JUST IN: Lack of Shipyard Capacity Putting ‘Unsustainable Strain’ on Navy

By Josh Luckenbaugh

Navy photo

ARLINGTON, Virginia — Greater shipyard capacity is needed for the Navy to ensure readiness for potential conflict in the Indo-Pacific, service officials said Jan. 11.

The Navy currently has four public shipyards that maintain the service’s vessels. However, these shipyards suffer from poor infrastructure conditions, according to a Government Accountability Office report from May 2022 titled, “Ongoing Challenges Could Jeopardize Navy’s Ability to Improve Shipyards.”

These infrastructure deficiencies directly affect “the readiness of the aircraft carrier and submarine fleets [the shipyards] are charged with maintaining,” the report said. “These conditions also affect the Navy’s ability to support the national defense.”

And the Navy is feeling the effects, said Adm. Daryl Caudle, the commander of U.S. Fleet Forces Command.

“Thirty-six-month availabilities are now taking on average 45 months,” Caudle said during a keynote address at the Surface Navy Association’s annual conference. “This is placing a large and unsustainable strain on our [Optimized Fleet Response Plan], our operational availability, and our forward presence options.”

The Navy initiated the Shipyard Infrastructure Optimization Program in 2018 to modernize its four public shipyards “for the first time in practically 100 years,” Secretary of the Navy Carlos Del Toro said during a keynote address at the conference.

Along with refurbishing its already existing shipyards, the Navy is looking to build further shipyard capacity in the Pacific, Del Toro said.

“We need to be able to repair … ships as close to the conflict as possible, so that these vital national assets can get back into the fight very quickly,” he said. “It's no secret that any high-end conflict is likely to be in the Asia-Pacific region, and that's why we're looking to create significant shipyard capability in the Pacific.”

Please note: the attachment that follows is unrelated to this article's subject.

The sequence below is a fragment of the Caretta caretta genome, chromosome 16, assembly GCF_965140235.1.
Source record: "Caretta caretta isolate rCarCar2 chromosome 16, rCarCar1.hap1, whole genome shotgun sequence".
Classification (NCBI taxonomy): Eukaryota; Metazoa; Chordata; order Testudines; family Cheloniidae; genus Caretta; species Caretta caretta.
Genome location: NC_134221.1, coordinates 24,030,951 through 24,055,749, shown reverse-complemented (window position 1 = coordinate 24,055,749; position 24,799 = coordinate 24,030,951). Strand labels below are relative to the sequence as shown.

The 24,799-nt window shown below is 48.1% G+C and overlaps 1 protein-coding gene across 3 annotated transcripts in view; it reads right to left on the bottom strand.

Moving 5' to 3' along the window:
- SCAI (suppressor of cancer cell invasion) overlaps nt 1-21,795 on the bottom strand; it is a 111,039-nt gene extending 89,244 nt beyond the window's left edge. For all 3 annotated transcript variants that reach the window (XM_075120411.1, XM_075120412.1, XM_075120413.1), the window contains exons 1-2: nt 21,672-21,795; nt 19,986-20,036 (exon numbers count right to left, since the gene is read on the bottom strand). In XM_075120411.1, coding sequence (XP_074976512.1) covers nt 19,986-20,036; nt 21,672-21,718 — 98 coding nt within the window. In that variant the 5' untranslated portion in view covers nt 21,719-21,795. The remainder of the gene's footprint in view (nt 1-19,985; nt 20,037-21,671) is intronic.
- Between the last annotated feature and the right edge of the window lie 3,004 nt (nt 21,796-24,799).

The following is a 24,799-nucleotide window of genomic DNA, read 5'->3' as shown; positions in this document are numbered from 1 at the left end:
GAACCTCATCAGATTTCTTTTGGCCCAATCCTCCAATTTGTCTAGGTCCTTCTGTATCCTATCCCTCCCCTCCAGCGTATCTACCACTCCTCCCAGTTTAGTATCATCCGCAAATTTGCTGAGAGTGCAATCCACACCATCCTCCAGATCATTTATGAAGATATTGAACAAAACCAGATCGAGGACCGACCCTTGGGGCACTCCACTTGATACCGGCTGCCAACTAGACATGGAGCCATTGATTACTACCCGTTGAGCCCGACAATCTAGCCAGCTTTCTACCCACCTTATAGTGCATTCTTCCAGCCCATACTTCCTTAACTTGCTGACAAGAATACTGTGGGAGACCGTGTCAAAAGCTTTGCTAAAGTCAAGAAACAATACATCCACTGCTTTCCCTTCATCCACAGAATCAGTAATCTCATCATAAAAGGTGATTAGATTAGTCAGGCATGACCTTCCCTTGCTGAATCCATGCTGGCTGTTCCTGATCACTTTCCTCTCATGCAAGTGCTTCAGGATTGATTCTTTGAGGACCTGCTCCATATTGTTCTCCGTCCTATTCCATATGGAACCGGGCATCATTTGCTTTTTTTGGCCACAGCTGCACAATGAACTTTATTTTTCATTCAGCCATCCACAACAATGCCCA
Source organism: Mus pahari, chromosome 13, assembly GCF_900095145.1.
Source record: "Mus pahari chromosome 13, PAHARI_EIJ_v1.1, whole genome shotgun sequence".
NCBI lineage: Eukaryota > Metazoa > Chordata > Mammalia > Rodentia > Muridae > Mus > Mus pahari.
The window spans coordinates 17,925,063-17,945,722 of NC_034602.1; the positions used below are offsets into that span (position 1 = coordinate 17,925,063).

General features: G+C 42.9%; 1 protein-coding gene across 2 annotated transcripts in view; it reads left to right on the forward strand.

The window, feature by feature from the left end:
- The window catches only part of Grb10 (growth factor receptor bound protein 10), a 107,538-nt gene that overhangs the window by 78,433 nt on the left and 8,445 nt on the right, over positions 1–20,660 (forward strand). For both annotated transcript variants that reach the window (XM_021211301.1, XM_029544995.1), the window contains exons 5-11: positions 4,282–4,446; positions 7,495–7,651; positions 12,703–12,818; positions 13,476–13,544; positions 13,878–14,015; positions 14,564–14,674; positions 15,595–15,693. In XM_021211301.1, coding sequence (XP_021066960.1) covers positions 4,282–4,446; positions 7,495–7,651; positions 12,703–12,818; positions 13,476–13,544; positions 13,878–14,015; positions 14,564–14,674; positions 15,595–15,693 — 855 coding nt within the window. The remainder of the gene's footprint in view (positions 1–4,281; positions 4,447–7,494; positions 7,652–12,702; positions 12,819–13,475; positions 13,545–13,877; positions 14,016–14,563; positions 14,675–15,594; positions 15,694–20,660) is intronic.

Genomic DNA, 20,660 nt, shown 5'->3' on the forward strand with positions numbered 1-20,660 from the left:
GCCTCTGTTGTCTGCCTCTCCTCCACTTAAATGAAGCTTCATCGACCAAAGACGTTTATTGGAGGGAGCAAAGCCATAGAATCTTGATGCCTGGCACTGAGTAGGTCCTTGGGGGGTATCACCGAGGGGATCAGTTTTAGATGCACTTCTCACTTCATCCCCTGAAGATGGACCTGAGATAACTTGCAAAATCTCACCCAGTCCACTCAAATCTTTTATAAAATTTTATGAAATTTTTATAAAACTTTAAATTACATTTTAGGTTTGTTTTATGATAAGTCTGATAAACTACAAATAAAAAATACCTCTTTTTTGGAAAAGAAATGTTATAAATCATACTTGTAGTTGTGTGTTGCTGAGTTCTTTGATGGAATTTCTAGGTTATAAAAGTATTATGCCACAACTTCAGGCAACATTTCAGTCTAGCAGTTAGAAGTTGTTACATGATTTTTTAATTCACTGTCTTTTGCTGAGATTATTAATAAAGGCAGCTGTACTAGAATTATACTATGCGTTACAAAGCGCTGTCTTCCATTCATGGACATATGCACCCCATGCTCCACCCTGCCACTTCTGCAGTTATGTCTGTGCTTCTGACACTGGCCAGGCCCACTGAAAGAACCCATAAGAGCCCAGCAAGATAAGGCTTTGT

The Navy is also getting help from private companies who have shipyard capacity, Caudle said.

“Those partnerships are essential … to help me chip away at this backlog,” he said. But private companies need the right incentives so that the risk model supports investment “in the workforce, the space, the capitalization, tooling, and all the training necessary to do ship maintenance, or they're just not going to be able to do it.”

“Everything has to be on the table” when it comes to ensuring shipyard capacity, Caudle added, and that includes opening more public shipyards.

When asked if there’s an argument to be made for opening a fifth public shipyard, Caudle replied: “Of course, I mean … I need six.”

“I need enough capacity in our shipyards to drive down the backlog to zero,” he said. “We just continue to stack ships up [and] not get them back into the fight. So … yes, we need to be thinking about what we do to increase that capability.”


Topics: Navy News

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